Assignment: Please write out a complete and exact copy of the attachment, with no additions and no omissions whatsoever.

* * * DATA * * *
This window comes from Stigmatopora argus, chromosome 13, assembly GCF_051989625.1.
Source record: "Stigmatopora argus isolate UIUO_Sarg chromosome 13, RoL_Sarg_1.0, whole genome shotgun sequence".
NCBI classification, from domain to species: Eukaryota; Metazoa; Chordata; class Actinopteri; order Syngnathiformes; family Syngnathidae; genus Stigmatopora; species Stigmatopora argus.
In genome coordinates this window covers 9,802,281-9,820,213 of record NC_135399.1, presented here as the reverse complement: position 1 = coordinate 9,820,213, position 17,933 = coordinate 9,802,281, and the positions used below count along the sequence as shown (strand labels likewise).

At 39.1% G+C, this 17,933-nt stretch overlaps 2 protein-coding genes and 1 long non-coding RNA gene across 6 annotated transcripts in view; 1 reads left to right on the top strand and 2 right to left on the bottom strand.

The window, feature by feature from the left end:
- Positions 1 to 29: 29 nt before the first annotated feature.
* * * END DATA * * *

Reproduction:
This window comes from Stigmatopora argus, chromosome 13, assembly GCF_051989625.1.
Source record: "Stigmatopora argus isolate UIUO_Sarg chromosome 13, RoL_Sarg_1.0, whole genome shotgun sequence".
NCBI classification, from domain to species: Eukaryota; Metazoa; Chordata; class Actinopteri; order Syngnathiformes; family Syngnathidae; genus Stigmatopora; species Stigmatopora argus.
In genome coordinates this window covers 9,802,281-9,820,213 of record NC_135399.1, presented here as the reverse complement: position 1 = coordinate 9,820,213, position 17,933 = coordinate 9,802,281, and the positions used below count along the sequence as shown (strand labels likewise).

At 39.1% G+C, this 17,933-nt stretch overlaps 2 protein-coding genes and 1 long non-coding RNA gene across 6 annotated transcripts in view; 1 reads left to right on the top strand and 2 right to left on the bottom strand.

The window, feature by feature from the left end:
- Positions 1 to 29: 29 nt before the first annotated feature.